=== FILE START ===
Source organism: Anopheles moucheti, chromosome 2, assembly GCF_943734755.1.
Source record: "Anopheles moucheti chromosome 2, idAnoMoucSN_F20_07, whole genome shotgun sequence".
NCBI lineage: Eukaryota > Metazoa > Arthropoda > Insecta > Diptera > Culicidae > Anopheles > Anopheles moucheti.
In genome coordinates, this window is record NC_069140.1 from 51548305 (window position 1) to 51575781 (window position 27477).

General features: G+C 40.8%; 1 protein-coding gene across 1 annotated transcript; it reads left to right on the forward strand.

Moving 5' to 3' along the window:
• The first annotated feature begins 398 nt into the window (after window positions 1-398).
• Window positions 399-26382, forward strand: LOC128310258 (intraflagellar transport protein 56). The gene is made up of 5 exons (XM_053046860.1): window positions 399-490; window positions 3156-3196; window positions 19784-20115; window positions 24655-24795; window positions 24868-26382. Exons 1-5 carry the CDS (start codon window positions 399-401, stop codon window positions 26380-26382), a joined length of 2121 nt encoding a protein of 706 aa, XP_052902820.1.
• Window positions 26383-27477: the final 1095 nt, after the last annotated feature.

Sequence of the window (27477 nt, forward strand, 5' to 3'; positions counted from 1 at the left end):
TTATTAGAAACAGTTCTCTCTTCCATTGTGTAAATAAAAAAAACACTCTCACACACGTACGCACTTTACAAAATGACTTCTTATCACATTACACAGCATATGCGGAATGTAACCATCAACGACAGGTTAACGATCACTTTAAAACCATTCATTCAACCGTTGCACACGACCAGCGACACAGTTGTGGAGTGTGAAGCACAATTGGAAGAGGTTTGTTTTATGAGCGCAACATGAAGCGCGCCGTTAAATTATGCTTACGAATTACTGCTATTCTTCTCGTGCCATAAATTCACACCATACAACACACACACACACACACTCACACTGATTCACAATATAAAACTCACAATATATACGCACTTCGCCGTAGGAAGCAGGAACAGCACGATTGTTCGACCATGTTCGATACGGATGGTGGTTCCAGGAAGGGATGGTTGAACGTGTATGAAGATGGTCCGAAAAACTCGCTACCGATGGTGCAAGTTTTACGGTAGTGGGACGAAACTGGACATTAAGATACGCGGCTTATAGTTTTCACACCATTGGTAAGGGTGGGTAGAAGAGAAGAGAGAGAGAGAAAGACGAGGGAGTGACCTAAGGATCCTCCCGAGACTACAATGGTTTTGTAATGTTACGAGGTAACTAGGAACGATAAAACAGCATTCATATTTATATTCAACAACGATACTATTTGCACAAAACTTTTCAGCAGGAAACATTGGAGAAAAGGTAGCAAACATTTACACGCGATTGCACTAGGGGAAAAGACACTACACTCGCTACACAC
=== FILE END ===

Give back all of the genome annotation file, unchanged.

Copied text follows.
Source organism: Anopheles moucheti, chromosome 2, assembly GCF_943734755.1.
Source record: "Anopheles moucheti chromosome 2, idAnoMoucSN_F20_07, whole genome shotgun sequence".
NCBI lineage: Eukaryota > Metazoa > Arthropoda > Insecta > Diptera > Culicidae > Anopheles > Anopheles moucheti.
In genome coordinates, this window is record NC_069140.1 from 51548305 (window position 1) to 51575781 (window position 27477).

General features: G+C 40.8%; 1 protein-coding gene across 1 annotated transcript; it reads left to right on the forward strand.

Moving 5' to 3' along the window:
• The first annotated feature begins 398 nt into the window (after window positions 1-398).
• Window positions 399-26382, forward strand: LOC128310258 (intraflagellar transport protein 56). The gene is made up of 5 exons (XM_053046860.1): window positions 399-490; window positions 3156-3196; window positions 19784-20115; window positions 24655-24795; window positions 24868-26382. Exons 1-5 carry the CDS (start codon window positions 399-401, stop codon window positions 26380-26382), a joined length of 2121 nt encoding a protein of 706 aa, XP_052902820.1.
• Window positions 26383-27477: the final 1095 nt, after the last annotated feature.

Sequence of the window (27477 nt, forward strand, 5' to 3'; positions counted from 1 at the left end):
TTATTAGAAACAGTTCTCTCTTCCATTGTGTAAATAAAAAAAACACTCTCACACACGTACGCACTTTACAAAATGACTTCTTATCACATTACACAGCATATGCGGAATGTAACCATCAACGACAGGTTAACGATCACTTTAAAACCATTCATTCAACCGTTGCACACGACCAGCGACACAGTTGTGGAGTGTGAAGCACAATTGGAAGAGGTTTGTTTTATGAGCGCAACATGAAGCGCGCCGTTAAATTATGCTTACGAATTACTGCTATTCTTCTCGTGCCATAAATTCACACCATACAACACACACACACACACACTCACACTGATTCACAATATAAAACTCACAATATATACGCACTTCGCCGTAGGAAGCAGGAACAGCACGATTGTTCGACCATGTTCGATACGGATGGTGGTTCCAGGAAGGGATGGTTGAACGTGTATGAAGATGGTCCGAAAAACTCGCTACCGATGGTGCAAGTTTTACGGTAGTGGGACGAAACTGGACATTAAGATACGCGGCTTATAGTTTTCACACCATTGGTAAGGGTGGGTAGAAGAGAAGAGAGAGAGAGAAAGACGAGGGAGTGACCTAAGGATCCTCCCGAGACTACAATGGTTTTGTAATGTTACGAGGTAACTAGGAACGATAAAACAGCATTCATATTTATATTCAACAACGATACTATTTGCACAAAACTTTTCAGCAGGAAACATTGGAGAAAAGGTAGCAAACATTTACACGCGATTGCACTAGGGGAAAAGACACTACACTCGCTACACAC